SC adjourns NTO 2.0 matter between broadcasters, TRAI to 15th February

On 1st October, the apex court had refused the request of IBDF and other broadcasters for interim relief and listed the matter before the appropriate court for final disposal on 30th November

e4m by exchange4media Staff
Updated: Nov 30, 2021 4:24 PM
Supreme Court

The Supreme Court has adjourned the New Tariff Order (NTO) 2.0 matter between Indian Broadcasting Digital Foundation (IBDF) and Telecom Regulatory Authority of India (TRAI) to 15th February 2022. The matter was listed for final disposal at admission stage today before the bench comprising Justices U.U. Lalit, S. Ravindra Bhat, and Bela Trivedi.

On 1st October, the apex court had refused the request of IBDF and other broadcasters for interim relief and listed the matter before the appropriate court for final disposal on 30th November. Following the SC's refusal to grant interim relief to broadcasters, the TRAI had issued letters to broadcasters on 12th October seeking compliance report on NTO 2.0 implementation.

The big broadcasters like Star, Zee, Sony, Viacom18 filed their new tariff in compliance with NTO 2.0. All the big players have decided to pull out their popular channels from the bouquet and sell them on à la carte basis. Further, à la carte price of popular sports and entertainment channels has been increased to more than Rs 20 well above the MRP cap of Rs 12.

This move by the big broadcasters will force customers to shell out more money for lesser channels. It will also have huge ramifications for everyone in the TV broadcasting value chain. The tariff hike might lead to drop in channel reach which will also impact advertising revenue. The distribution platform operators (DPOs) might see a drop in their paid customer base as consumers might look at alternative options like OTT and DD Free Dish.

Alarmed by the decision of the broadcasters to keep out popular channels from the bouquets, the TRAI decided to postpone the NTO 2.0 implementation date to 1st April. There are multiple views as to why the TRAI decided to extend the NTO 2.0 implementation date. One view is that the tariff hike would have backfired badly on the regulator.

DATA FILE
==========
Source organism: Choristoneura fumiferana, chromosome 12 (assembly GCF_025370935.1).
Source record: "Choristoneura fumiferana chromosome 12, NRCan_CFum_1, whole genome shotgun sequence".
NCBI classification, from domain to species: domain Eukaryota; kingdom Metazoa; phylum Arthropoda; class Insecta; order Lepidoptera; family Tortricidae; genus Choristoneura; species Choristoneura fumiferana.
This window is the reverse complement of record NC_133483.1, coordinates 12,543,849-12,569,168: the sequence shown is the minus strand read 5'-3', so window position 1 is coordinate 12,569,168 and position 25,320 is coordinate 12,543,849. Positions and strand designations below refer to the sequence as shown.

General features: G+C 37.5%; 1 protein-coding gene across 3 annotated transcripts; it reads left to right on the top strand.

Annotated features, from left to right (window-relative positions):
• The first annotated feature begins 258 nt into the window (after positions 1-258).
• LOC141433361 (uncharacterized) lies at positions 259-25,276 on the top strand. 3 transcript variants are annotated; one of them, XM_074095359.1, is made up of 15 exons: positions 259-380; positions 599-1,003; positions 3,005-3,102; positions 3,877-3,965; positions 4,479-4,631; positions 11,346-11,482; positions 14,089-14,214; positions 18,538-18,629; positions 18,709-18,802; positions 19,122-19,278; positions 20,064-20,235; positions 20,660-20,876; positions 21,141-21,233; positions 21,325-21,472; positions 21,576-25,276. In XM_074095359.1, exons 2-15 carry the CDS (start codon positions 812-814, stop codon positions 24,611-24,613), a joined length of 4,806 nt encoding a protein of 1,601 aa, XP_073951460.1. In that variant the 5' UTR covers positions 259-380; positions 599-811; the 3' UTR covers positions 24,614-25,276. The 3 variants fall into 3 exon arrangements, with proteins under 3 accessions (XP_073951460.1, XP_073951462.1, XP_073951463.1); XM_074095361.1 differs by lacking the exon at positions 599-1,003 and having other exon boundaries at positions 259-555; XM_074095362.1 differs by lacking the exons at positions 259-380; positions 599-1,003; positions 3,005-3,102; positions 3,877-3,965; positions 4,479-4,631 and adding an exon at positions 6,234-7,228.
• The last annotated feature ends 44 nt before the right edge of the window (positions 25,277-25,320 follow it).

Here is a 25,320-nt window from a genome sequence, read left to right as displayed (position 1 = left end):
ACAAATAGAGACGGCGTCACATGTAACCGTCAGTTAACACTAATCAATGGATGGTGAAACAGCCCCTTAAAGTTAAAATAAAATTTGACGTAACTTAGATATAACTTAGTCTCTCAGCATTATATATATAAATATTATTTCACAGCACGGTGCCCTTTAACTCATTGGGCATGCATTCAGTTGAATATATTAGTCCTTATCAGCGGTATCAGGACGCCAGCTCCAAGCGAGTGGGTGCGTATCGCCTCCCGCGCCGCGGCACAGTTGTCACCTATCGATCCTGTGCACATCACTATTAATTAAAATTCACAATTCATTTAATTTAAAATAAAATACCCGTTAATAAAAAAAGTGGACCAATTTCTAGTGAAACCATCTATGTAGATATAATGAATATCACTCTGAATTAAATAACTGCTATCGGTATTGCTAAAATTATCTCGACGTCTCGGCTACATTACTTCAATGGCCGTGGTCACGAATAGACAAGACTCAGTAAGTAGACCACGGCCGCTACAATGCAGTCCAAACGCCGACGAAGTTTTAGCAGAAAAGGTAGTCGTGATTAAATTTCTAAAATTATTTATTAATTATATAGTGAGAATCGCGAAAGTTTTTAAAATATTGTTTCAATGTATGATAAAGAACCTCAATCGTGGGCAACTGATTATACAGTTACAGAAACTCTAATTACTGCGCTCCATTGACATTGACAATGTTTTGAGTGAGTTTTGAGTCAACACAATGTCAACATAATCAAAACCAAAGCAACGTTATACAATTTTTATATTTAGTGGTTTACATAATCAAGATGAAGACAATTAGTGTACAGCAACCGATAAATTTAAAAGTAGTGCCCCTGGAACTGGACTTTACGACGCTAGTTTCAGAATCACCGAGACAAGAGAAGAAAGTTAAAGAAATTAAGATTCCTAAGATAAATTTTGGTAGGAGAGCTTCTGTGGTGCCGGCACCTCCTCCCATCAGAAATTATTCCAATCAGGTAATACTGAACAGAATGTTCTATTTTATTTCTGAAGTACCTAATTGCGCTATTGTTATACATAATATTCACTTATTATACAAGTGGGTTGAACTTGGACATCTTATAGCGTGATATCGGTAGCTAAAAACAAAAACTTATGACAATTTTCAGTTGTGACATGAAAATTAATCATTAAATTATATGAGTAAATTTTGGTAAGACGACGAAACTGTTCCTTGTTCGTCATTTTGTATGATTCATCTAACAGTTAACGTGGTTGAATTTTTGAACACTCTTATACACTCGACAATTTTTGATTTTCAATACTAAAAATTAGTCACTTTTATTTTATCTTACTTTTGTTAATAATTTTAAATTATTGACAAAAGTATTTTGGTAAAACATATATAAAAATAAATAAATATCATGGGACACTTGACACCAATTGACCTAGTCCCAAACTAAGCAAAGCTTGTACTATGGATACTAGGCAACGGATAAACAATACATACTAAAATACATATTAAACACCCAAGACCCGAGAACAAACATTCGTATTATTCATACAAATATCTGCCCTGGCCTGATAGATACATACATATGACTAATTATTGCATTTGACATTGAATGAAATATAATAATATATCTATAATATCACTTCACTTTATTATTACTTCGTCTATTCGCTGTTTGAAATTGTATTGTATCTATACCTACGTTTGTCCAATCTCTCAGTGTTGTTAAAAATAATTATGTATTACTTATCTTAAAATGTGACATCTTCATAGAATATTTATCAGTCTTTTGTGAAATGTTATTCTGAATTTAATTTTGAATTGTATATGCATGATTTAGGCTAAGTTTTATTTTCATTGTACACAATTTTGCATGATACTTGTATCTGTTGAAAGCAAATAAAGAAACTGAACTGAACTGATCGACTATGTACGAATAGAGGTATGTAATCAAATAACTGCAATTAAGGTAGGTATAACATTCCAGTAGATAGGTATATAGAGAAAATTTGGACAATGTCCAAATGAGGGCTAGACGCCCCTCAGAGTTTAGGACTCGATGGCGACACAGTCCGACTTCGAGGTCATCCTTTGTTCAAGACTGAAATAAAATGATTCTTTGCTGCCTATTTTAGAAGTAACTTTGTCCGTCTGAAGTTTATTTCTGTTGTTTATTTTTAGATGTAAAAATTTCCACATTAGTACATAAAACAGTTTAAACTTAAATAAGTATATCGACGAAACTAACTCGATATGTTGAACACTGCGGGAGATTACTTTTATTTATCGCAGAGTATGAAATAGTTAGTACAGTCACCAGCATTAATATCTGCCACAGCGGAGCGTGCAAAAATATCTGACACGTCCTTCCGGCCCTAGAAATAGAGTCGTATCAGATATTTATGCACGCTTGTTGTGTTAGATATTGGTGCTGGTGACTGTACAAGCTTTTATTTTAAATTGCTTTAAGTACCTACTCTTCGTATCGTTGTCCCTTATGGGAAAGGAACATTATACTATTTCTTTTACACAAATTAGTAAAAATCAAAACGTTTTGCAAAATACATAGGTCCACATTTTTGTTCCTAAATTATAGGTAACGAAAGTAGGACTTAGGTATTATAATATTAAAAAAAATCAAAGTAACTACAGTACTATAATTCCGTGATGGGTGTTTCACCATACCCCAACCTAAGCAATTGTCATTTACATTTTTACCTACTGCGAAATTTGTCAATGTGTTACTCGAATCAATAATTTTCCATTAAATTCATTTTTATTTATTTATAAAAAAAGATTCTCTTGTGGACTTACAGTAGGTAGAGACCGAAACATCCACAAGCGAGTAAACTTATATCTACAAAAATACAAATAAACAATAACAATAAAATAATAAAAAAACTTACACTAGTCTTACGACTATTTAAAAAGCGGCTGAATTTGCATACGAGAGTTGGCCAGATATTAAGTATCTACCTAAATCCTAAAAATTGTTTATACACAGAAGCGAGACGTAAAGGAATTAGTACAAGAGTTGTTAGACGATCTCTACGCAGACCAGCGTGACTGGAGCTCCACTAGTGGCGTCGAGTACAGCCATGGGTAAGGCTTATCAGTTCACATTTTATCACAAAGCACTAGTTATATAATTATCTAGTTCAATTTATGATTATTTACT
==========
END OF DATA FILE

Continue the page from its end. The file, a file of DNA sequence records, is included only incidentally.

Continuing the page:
The timing of the decision has also raised a question if the postponement was done keeping the upcoming assembly elections in mind. Another view is that the industry needs more time to move the customers to the new pricing regime. One view is also that the TRAI is buying more time to clear the mess created by NTO 2.0.

The IBDF had moved Supreme Court against the Bombay High Court verdict to allow TRAI to fix tariff in public interest. The Bombay HC had upheld the NTO 2.0 barring the second twin condition. The IBDF has urged the SC to set aside the Bombay High Court order rejecting the petitions filed by broadcasters besides granting an ex-parte stay on the implementation of NTO 2.0.

In its 1137-page petition, the IBDF has said that the Bombay HC order is erroneous and is liable to be set aside. It has also urged that the operationalisation of NTO 2.0 would require the broadcasters and distribution platforms to execute over 100,000 agreements, and it would be virtually impossible to roll back the effect of the said change, in the event its appeal succeeds.

The foundation has also contended that the TRAI will not suffer any prejudice or hardship if an interim stay is granted. Therefore, the IBDF argued that the balance of convenience lies in favour of the broadcasters since they stand to be subjected to greater inconvenience if the interim order is denied.

The biggest grouse that the IBDF has against the Bombay HC order is that it has incorrectly read into Article 19(2) by applying an additional requirement of public interest when it comes to interpreting a broadcaster’s right to freedom of speech and expression under Article 19(1)(a).

This, the IBDF said, will restrict the fundamental right to speech and expression of the broadcasters and will give powers to the TRAI to micromanage the broadcasting sector.

The TRAI in its counter affidavit has contended that reducing MRP cap to Rs 12 and introducing twin conditions in the NTO 2.0 will ensure 'fair bundling' and discourage 'unfair bundling'. The counter affidavit was filed in response to the IBDF petition against the Bombay High Court order which upheld NTO 2.0, except the 2nd Twin Condition which was struck down, and the TRAI's power to fix tariff in the larger public interest.

The regulator had said that the amendments in the 2020 regulation make small changes to the 2017 regime, which introduced sweeping changes. These changes have been alleged by the broadcasters, to be draconian, constituting a whole new paradigm. This, the TRAI said, is far from the truth.

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